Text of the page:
The 14-year-old was found dead last year in the Genesee River
ROCHESTER — A year after filing a notice of claim, the mother of Trevyan Rowe has officially filed a lawsuit against the Rochester City School District, the City of Rochester and several people including Mayor Lovely Warren, Board of Education President Van White, and former superintendent Barbara Deane-Williams.
Rowe, a 14-year-old boy with autism who attended School No. 12, went missing on March 8, 2018. He was found dead three days later in the Genesee River.
Carrie Houston is seeking "a monetary sum far exceeding the jurisdictional limitations" of lower courts in Rochester and New York state, the lawsuit states.
"Trevyan's tragic death was caused by Defendants' systemic failures and compounded by their lies and cover-up," the 57-page lawsuit says, claiming the school district and city "failed Trevyan and his family every step of the way."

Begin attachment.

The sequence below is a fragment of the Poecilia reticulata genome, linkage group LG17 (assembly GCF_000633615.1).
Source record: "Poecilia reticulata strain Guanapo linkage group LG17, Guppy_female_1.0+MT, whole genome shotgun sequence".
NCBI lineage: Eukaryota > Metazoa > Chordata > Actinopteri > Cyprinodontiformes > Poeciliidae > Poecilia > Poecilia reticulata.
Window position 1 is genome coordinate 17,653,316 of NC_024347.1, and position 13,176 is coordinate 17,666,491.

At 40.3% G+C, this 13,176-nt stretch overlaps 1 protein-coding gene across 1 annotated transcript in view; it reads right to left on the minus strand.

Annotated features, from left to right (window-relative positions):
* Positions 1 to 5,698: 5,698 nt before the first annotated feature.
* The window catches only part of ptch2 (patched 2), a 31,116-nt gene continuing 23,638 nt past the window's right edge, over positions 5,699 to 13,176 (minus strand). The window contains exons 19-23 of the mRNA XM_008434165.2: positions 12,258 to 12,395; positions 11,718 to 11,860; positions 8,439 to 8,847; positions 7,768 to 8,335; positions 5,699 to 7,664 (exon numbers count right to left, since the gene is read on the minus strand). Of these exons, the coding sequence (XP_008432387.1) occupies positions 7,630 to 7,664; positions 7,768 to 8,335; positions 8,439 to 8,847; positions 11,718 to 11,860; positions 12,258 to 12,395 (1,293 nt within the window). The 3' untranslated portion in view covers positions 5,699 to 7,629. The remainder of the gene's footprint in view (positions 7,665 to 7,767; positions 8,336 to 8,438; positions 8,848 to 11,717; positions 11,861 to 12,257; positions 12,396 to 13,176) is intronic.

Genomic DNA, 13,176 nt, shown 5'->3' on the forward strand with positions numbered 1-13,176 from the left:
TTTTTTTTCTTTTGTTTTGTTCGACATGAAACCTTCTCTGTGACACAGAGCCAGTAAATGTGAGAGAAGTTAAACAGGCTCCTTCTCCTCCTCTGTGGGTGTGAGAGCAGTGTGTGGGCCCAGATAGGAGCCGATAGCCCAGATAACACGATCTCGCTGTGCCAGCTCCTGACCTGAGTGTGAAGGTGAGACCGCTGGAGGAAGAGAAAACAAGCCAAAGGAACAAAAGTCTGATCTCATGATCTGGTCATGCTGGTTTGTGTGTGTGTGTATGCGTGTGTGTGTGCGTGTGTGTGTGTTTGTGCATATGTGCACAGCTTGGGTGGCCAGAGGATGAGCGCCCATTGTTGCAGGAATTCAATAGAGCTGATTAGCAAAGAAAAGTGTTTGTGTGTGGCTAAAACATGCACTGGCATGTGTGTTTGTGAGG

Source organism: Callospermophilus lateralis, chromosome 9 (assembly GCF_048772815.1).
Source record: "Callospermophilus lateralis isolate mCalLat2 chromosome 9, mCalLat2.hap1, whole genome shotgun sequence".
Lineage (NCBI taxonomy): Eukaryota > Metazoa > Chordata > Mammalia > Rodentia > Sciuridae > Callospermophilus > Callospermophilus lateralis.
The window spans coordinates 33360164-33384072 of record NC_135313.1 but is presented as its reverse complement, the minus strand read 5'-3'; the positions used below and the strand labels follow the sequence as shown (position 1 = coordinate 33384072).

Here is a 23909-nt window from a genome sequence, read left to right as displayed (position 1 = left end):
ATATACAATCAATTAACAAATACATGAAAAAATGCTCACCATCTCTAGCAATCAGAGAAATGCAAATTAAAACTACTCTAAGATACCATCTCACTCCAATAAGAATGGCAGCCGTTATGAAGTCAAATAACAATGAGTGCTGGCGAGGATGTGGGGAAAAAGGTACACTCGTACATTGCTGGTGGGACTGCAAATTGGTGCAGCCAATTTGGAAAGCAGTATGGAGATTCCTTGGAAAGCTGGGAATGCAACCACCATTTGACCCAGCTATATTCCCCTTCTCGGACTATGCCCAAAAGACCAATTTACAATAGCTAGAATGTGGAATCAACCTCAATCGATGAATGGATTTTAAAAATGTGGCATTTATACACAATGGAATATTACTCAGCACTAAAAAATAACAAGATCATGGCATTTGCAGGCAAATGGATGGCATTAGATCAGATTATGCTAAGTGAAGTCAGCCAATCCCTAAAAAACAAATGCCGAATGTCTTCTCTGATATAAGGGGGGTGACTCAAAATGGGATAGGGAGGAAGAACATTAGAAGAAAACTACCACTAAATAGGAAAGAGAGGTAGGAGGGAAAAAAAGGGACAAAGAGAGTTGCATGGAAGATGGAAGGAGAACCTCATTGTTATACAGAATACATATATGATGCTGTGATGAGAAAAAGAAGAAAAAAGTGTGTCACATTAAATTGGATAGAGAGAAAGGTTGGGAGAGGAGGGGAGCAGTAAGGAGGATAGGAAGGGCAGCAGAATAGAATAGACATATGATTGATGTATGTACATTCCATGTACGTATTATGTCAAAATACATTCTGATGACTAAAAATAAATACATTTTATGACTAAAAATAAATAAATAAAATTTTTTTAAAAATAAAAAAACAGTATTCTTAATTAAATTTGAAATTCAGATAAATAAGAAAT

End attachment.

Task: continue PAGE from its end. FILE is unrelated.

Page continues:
The lawsuit alleges Rowe's needs were never properly addressed by the district, and the district didn't monitor him or keep him safe at school.
First responders are also accused of not properly handling his disappearance. The lawsuit says Warren and city agencies, including the fire department, police department, and the 911 center, "were careless, reckless and/or negligent under the circumstances," when handling a report that Rowe may have been on the Frederick Douglass-Susan B. Anthony Memorial Bridge the day of his death.
The agencies "failed to properly handle the emergency situation involving (Rowe's) disappearance," and "failed to dispatch the fire and water crews to the bridge."
The lawsuit comes just nearly three months after the state education department commissioner and New York's attorney general said Rowe "was failed at every level."
“The City of Rochester anticipated the lawsuit from the family of Trevyan Rowe," Communications Director Justin Roj said in statement. "This tragedy inspires us to continue to stand up for each and every child in the city of Rochester, to create a system where they have equal access to a quality education, and a fighting chance at life.”
In response to the lawsuit, the school district says it "will not be commenting on pending litigation."